Professor Mary Beard was born in 1955 in Much Wenlock, UK. She is Professor of Classics at the University of Cambridge and one of Britain’s best known classicists thanks to her regular media appearances and the work she has done to make the classics more accessible; she has been able to bring ancient Rome to life by portraying its culture through the eyes of the people of the time.
She is a committed feminist and her book Women & Power: A Manifesto (Profile Books, 2017) highlights history's treatment of women and showcases leading women throughout history, from Greek goddess Athena and Penelope and Homer's The Odyssey to Theresa May and Hillary Clinton. It also includes personal reflections on the sexism and gender-based harassment she has suffered on social media. Her Twitter account, with over 235,000 followers, receives thousands of insulting tweets, many of which are sexist, but she doesn’t just respond to the haters, she takes them on. The New Yorker has even gone as far as to call her The Troll Slayer.
She was a lecturer at King's College London from 1979 to 1983, and then a Fellow of Newnham College from 1984 and has taught in the Faculty of Classics at the University of Cambridge ever since, (for a period as the only female member of Faculty), becoming a Professor of Classics in 2004. She was also chair of the Faculty of Archaeology, History and Letters at the British School at Rome from 2002 to 2006 and Visiting Sather Professor of Classical Literature for 2008-2009 at the University of California, Berkeley, where she delivered a series of lectures on "Roman Laughter".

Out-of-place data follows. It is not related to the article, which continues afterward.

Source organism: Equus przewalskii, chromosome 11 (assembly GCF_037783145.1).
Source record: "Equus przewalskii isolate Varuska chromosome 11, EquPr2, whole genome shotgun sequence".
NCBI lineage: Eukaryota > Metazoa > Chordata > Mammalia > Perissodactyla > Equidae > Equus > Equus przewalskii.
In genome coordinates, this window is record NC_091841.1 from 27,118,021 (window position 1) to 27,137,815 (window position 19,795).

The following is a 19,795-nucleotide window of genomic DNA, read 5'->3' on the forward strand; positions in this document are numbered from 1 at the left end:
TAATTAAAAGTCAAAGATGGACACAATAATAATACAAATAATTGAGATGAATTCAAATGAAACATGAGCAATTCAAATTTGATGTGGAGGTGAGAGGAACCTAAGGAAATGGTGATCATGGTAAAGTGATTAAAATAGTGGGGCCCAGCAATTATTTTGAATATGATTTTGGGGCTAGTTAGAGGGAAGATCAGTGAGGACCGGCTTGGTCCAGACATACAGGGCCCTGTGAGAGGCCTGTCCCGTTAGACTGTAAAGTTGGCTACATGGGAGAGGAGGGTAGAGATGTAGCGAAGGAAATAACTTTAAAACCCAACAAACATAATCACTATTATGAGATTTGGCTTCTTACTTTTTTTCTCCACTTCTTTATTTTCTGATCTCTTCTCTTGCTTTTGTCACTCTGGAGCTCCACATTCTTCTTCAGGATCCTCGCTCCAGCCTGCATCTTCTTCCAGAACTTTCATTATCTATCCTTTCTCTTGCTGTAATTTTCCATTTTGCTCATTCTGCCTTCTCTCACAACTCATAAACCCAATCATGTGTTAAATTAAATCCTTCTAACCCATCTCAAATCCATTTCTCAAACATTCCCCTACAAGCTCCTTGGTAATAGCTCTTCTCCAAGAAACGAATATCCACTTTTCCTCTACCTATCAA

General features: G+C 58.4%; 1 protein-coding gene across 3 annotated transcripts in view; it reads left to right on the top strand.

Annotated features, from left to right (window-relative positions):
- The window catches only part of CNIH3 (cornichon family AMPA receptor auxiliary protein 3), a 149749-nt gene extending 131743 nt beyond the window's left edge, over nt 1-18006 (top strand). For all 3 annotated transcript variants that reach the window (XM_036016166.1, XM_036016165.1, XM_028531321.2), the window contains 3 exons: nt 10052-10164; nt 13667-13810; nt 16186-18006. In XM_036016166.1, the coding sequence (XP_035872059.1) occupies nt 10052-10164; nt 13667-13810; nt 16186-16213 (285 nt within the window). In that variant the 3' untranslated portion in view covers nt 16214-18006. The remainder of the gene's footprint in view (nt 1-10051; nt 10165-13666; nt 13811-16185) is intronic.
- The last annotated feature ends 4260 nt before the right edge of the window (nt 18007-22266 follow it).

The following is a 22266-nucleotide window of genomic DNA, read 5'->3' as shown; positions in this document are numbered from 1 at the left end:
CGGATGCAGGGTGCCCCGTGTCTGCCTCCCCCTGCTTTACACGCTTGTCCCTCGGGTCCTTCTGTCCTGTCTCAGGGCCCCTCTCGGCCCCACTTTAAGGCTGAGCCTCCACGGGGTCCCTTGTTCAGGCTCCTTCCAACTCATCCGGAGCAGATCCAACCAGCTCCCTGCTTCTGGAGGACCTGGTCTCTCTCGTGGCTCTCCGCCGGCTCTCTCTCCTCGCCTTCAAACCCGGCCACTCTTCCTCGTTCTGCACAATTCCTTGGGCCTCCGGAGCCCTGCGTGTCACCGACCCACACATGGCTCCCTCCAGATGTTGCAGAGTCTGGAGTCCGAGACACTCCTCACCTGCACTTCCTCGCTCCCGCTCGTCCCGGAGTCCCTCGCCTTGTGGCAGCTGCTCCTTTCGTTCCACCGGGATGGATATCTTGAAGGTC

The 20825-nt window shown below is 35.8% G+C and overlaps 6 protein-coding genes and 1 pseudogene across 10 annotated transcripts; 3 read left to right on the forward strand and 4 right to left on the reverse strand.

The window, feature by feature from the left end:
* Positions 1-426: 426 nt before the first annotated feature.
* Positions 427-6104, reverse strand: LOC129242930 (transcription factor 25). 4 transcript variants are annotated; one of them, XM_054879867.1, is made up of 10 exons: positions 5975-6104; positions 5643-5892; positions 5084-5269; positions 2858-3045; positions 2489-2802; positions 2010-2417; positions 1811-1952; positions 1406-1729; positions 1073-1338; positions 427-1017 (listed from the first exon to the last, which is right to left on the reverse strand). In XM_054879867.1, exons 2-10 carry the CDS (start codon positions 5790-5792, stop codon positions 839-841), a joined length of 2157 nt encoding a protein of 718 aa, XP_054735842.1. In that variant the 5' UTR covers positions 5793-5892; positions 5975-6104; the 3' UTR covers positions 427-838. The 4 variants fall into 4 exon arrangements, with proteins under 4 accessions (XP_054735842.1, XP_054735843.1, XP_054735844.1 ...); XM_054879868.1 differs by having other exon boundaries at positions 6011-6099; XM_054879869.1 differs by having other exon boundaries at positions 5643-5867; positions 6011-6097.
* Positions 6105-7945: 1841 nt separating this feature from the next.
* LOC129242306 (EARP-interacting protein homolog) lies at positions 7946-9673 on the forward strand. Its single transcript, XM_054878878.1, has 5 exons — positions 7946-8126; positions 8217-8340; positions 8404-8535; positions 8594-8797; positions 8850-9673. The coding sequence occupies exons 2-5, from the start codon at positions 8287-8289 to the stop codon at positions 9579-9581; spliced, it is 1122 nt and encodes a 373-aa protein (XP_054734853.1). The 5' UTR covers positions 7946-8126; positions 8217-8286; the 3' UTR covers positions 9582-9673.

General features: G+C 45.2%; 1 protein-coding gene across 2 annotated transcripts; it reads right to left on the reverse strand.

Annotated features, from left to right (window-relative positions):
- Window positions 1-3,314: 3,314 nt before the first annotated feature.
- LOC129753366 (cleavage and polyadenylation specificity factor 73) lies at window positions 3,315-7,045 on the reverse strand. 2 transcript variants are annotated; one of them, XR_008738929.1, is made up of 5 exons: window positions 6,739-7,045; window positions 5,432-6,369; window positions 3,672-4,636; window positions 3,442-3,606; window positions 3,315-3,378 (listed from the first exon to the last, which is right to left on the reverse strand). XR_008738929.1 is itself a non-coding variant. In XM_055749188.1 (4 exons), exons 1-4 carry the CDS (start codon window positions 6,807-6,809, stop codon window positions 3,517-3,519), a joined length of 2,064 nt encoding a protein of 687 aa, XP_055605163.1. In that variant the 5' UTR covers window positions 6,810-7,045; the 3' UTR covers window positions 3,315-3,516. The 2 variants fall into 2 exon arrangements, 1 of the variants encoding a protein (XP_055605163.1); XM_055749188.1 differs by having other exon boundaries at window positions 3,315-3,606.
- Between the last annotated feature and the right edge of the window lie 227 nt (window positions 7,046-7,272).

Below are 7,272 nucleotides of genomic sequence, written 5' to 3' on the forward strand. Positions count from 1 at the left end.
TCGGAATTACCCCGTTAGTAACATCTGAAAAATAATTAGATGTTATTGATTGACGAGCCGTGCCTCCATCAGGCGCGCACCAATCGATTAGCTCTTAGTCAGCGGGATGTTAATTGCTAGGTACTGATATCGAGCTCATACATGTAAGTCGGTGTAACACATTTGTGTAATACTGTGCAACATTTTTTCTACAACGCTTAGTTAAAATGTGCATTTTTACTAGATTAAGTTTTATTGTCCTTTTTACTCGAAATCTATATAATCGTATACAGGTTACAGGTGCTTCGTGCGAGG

She has produced more than fifteen works on a range of classical subjects, including Pompeii: The Life of a Roman Town (2008), which won the Wolfson History Prize and SPQR - A History of Ancient Rome. She also makes frequent appearances in the media. She has been editor of the "Classics" section of The Times Literary Supplement since 1992, where she writes her blog, A Don's Life. She is also a regular contributor on BBC radio programmes, has made numerous television documentaries about the ancient world and presents an arts review programme for BBC Television.
In recognition of her outstanding professional career, she has received many awards including the Honours OBE and DBE. She was also awarded the University of Oxford's Bodley Medal and the Princess of Asturias Award in Social Sciences in 2016 and most recently the Getty Medal. Several universities have awarded her an honorary doctorate including Spain's Universidad Carlos III de Madrid, the Netherlands' Radboud University and Yale University amongst others.